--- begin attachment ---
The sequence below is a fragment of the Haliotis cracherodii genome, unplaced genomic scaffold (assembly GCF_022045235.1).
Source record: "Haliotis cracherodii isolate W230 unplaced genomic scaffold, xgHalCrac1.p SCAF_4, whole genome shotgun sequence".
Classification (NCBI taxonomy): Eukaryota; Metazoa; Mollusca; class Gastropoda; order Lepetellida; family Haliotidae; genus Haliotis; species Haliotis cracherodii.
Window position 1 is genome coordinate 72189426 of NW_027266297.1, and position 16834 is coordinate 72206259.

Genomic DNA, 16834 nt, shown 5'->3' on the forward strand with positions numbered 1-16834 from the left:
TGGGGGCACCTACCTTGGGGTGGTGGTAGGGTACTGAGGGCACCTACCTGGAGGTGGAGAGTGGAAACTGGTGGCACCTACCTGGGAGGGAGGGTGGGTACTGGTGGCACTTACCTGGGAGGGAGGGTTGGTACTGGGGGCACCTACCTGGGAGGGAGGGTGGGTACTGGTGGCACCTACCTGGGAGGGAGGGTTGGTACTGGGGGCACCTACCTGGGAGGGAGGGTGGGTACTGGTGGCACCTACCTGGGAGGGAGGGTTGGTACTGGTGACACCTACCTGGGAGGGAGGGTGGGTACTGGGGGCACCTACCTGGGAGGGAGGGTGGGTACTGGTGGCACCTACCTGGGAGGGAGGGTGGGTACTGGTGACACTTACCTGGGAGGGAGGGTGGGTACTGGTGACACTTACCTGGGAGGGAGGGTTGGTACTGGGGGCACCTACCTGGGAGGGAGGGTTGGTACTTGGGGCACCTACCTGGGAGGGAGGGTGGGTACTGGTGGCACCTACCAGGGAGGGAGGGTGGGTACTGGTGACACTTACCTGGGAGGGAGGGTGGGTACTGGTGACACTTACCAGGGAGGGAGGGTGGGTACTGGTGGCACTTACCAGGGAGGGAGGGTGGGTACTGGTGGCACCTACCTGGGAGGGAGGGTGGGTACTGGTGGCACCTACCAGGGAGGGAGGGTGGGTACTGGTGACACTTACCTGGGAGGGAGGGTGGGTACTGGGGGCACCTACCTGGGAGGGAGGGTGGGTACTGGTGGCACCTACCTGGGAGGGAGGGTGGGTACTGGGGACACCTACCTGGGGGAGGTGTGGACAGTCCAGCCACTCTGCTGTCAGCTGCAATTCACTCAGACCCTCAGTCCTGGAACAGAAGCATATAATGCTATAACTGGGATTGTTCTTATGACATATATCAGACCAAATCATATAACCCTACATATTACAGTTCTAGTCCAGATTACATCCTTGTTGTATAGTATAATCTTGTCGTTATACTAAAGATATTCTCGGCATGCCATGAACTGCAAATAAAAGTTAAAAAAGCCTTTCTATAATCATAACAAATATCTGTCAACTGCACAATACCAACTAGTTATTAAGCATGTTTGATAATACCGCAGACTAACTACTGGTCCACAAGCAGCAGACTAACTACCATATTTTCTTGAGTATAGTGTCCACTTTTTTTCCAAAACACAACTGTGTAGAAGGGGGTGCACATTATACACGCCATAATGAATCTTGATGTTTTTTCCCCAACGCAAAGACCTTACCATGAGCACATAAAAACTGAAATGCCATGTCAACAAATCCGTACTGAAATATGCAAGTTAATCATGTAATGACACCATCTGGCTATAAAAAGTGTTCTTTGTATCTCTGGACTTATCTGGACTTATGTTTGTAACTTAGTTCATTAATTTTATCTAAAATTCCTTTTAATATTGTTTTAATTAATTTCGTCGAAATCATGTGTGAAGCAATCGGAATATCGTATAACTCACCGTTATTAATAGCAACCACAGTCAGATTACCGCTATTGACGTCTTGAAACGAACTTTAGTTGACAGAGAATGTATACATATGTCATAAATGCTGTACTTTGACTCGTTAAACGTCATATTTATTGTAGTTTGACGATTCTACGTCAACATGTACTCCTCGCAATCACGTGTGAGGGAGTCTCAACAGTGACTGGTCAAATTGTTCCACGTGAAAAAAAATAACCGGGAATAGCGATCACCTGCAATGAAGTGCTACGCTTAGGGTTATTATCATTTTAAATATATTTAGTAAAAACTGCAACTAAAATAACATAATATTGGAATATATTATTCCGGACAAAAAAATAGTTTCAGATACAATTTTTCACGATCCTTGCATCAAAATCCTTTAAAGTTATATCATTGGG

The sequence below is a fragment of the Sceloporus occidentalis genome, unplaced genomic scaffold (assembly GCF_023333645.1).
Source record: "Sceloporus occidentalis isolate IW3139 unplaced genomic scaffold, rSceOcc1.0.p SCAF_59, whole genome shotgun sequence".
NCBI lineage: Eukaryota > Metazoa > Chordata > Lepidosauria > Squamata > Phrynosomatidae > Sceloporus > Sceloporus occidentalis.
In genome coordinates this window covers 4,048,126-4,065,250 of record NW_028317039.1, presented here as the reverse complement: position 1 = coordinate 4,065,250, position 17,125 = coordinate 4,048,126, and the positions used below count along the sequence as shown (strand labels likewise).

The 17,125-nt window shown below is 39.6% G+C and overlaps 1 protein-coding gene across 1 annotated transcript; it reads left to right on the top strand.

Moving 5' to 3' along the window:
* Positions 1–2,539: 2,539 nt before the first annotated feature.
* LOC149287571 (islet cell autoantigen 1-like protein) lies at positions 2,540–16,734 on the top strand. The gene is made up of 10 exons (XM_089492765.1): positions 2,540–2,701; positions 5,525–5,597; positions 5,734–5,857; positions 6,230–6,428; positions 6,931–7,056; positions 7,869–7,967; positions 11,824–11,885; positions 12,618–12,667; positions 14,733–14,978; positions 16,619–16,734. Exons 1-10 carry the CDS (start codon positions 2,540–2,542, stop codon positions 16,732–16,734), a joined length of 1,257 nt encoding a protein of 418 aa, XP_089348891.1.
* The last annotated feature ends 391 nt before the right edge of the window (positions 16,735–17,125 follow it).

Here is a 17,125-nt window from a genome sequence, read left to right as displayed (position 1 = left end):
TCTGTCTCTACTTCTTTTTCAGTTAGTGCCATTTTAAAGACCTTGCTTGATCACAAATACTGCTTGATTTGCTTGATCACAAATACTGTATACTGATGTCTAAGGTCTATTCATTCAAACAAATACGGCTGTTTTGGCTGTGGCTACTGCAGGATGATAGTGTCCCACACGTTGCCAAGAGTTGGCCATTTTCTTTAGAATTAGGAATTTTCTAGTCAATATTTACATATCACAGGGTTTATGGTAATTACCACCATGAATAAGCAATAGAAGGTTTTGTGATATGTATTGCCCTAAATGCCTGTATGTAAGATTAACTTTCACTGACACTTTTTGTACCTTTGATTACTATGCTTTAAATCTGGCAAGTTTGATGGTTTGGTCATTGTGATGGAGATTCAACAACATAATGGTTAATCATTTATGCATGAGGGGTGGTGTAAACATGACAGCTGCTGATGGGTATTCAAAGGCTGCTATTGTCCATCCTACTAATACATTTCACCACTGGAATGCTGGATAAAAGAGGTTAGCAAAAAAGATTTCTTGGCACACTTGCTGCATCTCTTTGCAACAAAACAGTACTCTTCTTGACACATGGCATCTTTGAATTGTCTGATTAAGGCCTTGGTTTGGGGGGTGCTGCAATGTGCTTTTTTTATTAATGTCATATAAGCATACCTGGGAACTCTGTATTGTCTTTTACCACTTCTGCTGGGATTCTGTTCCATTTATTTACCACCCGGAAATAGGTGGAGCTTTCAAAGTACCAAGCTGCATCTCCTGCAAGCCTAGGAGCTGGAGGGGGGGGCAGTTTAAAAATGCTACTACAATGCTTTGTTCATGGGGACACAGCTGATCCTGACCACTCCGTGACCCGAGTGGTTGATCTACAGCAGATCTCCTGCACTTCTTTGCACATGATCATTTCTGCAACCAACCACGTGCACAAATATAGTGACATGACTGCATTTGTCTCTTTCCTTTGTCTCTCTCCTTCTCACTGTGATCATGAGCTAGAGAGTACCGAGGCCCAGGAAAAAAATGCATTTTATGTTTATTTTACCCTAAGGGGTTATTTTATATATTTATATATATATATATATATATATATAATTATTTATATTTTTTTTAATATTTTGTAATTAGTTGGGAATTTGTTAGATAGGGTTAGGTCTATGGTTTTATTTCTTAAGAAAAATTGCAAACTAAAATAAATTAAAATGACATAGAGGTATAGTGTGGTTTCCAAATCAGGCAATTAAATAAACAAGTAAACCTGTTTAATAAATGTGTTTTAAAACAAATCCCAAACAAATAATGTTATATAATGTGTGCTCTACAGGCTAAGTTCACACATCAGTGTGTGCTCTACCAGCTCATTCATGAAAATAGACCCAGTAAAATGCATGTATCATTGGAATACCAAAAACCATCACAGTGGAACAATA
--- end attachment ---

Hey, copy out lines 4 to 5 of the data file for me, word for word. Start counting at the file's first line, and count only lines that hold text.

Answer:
Window position 1 is genome coordinate 72189426 of NW_027266297.1, and position 16834 is coordinate 72206259.

Genomic DNA, 16834 nt, shown 5'->3' on the forward strand with positions numbered 1-16834 from the left: